A dry salt lake in Western Australia’s remote and rugged west hides a little-known secret.
LAKE Ballard, approximately 180km north of Kalgoorlie in Western Australia, is unknown to many in the eastern states. Anyone driving from Melbourne to the Pilbara or Kimberley regions faces a round trip of up to 11,000km and, if taking the inland route, they’ll probably pass close by this attraction. However, even if aware of the lake’s existence, the thought of all those kilometres still ahead possibly deters many from stopping off.
WA is big, but you don’t realise how big until you try to drive it from south to north. Crossing the Nullarbor prepares travellers for seemingly never-ending drives through nothingness, but it’s just a precursor to what lies ahead (not a lot).
The gold-mining city of Kalgoorlie is a hive of activity that breaks the monotony of the drive. Everywhere you look there seems to be mining activity; it’s a place that gives the impression there isn’t a stone that hasn’t been turned over in pursuit of that precious metal.
Travelling north of Kalgoorlie, the countryside quickly becomes sparsely populated semi-desert, where the low scrub is punctuated by occasional signs of mining activity. The town of Menzies (population: 56) is where the bitumen turns to dust for those wanting to take a shortcut north-west to Meekatharra and pick up the Great Northern Highway.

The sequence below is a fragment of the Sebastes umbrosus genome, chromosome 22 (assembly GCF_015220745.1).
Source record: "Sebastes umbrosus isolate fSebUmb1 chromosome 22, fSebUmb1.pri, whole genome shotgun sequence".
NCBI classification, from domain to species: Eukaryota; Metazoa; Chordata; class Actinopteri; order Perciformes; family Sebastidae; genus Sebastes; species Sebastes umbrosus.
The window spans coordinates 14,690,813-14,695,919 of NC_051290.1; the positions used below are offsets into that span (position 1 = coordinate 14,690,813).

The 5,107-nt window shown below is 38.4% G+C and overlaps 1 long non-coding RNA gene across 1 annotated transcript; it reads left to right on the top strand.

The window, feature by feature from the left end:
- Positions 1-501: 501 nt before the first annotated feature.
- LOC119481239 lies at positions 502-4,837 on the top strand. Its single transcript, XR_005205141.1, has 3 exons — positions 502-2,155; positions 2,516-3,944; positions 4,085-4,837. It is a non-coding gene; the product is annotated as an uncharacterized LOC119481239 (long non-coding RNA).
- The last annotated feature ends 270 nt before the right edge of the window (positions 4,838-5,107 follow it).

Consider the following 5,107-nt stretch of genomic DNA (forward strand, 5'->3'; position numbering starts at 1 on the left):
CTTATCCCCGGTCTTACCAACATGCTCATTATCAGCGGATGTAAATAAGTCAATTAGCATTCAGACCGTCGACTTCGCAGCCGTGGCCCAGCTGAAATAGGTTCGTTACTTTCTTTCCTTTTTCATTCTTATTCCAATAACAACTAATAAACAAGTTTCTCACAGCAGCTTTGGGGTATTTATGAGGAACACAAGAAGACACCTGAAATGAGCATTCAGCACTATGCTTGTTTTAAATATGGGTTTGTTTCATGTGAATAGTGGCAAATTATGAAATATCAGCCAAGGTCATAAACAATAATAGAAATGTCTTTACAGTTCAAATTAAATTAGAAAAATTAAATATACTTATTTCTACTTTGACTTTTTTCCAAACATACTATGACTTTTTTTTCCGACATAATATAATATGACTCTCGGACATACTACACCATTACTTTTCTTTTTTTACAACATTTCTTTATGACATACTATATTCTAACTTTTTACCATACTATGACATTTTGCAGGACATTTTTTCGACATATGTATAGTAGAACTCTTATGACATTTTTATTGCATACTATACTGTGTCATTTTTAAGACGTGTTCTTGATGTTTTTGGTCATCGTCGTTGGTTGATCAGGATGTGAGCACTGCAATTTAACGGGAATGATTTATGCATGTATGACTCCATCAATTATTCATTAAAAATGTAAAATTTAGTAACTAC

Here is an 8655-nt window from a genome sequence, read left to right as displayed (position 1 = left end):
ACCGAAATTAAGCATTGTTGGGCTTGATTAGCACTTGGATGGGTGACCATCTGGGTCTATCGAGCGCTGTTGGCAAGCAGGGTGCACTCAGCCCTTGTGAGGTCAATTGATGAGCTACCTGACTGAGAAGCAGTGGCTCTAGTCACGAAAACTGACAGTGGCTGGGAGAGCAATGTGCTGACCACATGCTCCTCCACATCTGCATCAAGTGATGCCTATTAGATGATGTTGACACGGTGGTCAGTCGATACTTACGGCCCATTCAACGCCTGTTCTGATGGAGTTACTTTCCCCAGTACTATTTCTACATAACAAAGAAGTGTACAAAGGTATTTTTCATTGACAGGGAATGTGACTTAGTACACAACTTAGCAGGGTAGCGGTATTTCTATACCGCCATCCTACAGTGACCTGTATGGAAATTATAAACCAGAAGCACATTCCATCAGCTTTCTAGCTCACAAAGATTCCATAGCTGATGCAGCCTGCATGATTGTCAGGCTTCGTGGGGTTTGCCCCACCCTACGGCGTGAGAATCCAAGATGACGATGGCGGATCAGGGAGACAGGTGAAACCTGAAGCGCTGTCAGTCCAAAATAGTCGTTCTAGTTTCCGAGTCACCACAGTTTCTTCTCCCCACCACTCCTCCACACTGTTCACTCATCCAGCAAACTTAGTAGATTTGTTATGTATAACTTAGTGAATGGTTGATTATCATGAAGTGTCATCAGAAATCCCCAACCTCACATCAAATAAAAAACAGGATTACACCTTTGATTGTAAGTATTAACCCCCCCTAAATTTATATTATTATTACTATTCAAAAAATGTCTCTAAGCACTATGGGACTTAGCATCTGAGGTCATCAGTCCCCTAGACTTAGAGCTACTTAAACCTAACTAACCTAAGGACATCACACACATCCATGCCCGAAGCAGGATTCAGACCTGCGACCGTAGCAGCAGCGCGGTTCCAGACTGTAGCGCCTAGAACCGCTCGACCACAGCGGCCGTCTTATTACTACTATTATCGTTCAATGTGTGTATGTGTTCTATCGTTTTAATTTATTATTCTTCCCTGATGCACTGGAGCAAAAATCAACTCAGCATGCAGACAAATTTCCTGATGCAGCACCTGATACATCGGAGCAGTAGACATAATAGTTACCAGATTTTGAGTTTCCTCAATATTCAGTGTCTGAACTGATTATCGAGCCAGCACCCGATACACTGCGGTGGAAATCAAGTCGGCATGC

At more than 500km, perhaps the word ‘shortcut’ isn’t entirely appropriate. For anyone thinking of doing this drive, the wide gravel roads are generally in good condition (albeit far bettersuited to a 4x4 than your average Commodore). But, after rain, the red outback dirt quickly turns to mush that can see roads closed for extended periods.
Dry salt lakes pepper inland Western Australia, but Lake Ballard, 54km from Menzies, is very different from any other dry salt lake in Australia. Its notoriety is due to the 51 stylised human sculptures dotted over its 10km2 surface. Created by artist Antony Gormley and called Inside Australia, the installation was